I then blissfully proceeded to eat the first half of my ham sandwich. It wasn't bad. A little cheese would have helped, but when I'm hungry, I am willing to live without mere trivialities such as good flavor, pleasant consistency, nutritional value, freshness, safety, etc. So, there I was, sitting on the left-hand side of the sofa, the feather-light paper plate balanced on my left hand, my eyes on the television, one half of my sandwich gone. And then disaster struck. As I was lowering my right arm after sticking a carrot into my mouth I misjudged the location of my plate, possibly because I my eyes were riveted on the boob tube, and my right hand came down with vigor upon the right hand side of the plate. The plate flipped over like a Chinese gymnast and scattered my chips, my carrots and my ham sandwich all over my lap, my couch, and my floor. I immediately sprung into action by emitting what my neighbors have since described as an anguished wail. I then sat in stunned silence for what seemed like a full jiffy, and I suddenly started to laugh. I don't know if I laughed because I was suffering a slight case of shock (don't people in shock often laugh like idiots?), or because, fool that I am, I did not recognize the catastrophe immediately for what it was, but saw only its humorous aspects.

As the shock wore off and I surveyed my food covered trousers and couch and floor and thought about the cleaning up I now had to do, it occurred to me that the main course, my half sandwich, had fallen not onto my relatively clean couch or lap, but had instead fallen to the floor, right next to my feet. My mind then started racing through history -- the history of feet, the history of feet that have trodden the very spot where now sat my helpless half sandwich. And I began to think of my shoes and socks and the soles of my feet, and the shoes and socks and soles of the feet of visitors who have walked with light or heavy step upon that newly besandwiched plot of flooring. And I also called to mind the tiny cat feet which have wandered about my living room in the recent past. And I tried to imagine what remnants of exotic bacteria and sock fuzz and common Ohio dirt and toe fromage and kitty hair might still remain there.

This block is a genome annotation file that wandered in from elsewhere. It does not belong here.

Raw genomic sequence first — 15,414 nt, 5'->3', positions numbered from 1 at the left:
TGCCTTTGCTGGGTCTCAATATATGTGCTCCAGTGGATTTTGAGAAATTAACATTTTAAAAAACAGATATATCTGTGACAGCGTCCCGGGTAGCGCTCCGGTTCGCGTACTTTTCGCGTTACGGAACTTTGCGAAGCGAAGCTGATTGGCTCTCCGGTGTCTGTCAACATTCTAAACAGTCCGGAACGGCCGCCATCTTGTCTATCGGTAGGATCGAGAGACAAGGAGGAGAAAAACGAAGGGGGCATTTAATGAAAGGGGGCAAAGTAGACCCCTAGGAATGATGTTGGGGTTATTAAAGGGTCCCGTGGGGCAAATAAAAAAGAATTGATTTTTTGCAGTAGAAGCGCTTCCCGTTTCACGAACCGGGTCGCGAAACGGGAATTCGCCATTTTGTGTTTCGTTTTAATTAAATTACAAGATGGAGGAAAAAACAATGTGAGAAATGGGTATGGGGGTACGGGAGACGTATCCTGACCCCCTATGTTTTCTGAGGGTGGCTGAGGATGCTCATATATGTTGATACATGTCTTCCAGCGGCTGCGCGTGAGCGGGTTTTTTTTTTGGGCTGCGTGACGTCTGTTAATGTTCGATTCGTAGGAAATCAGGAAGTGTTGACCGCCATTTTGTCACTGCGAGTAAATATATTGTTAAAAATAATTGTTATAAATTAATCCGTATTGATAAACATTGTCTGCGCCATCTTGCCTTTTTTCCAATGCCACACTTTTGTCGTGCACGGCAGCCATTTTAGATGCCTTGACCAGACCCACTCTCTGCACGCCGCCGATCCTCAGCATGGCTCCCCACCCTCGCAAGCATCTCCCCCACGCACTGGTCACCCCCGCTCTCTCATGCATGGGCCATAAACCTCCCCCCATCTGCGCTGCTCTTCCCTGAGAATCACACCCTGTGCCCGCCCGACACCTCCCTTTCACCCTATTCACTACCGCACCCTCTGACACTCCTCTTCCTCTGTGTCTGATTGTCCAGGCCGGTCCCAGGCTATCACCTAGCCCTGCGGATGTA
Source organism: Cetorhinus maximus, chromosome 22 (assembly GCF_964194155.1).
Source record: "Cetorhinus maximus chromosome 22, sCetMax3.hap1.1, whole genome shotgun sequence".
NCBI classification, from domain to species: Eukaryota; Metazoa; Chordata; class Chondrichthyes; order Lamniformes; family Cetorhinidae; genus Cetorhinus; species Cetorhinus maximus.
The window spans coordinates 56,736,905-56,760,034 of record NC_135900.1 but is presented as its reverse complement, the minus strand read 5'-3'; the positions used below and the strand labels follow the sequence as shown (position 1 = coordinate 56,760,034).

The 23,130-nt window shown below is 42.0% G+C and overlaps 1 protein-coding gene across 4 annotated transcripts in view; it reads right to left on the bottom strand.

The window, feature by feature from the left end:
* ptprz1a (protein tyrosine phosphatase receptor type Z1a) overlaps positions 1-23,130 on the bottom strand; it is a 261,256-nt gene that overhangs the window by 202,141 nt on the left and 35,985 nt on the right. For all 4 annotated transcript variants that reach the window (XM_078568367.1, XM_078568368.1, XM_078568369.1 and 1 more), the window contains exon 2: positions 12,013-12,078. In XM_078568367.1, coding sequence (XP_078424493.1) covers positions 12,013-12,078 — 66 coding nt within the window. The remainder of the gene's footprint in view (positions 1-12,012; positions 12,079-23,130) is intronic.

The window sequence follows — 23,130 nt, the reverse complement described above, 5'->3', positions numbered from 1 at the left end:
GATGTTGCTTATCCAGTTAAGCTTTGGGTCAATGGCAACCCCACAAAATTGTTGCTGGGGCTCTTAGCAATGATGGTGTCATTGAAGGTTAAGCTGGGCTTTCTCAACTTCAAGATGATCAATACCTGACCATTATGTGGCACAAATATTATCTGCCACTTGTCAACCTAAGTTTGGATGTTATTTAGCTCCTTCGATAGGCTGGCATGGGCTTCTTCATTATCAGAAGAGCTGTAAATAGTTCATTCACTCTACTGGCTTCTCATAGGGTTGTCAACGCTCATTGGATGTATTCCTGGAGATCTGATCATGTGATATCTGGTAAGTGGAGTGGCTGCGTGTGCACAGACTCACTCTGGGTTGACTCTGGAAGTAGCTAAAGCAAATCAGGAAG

I had a decision to make. Should I clean up the mess and throw away the unfortunate sandwich? Or should I buck up, grab the sandwich, brush off the germs, fuzz and dead insects, and eat the thing? One problem was that the Five-Second Rule had long since ceased to apply to this situation as I had wasted too much time in wailing, laughing and pondering after the accident (the Five-Second Rule states that one may eat something dropped on the floor if it is picked up within five seconds). Another problem was that my hunger was hardly alleviated by the mere morsel I had eaten so far, and the hour was too late for me to consider the arduous preparation of another "meal". I realized that hunger must override fastidiousness. So I decided I would test the limits of this fantastic immune system God has given me. I decided the risk of consuming the microscopic multiculture that might have stuck to the surface of my ham sandwich (and the two potato chips that also landed on the floor) did not outweigh the importance of immediate gratification. I decided that out of sight is out of mind. And I crammed the thing into my mouth.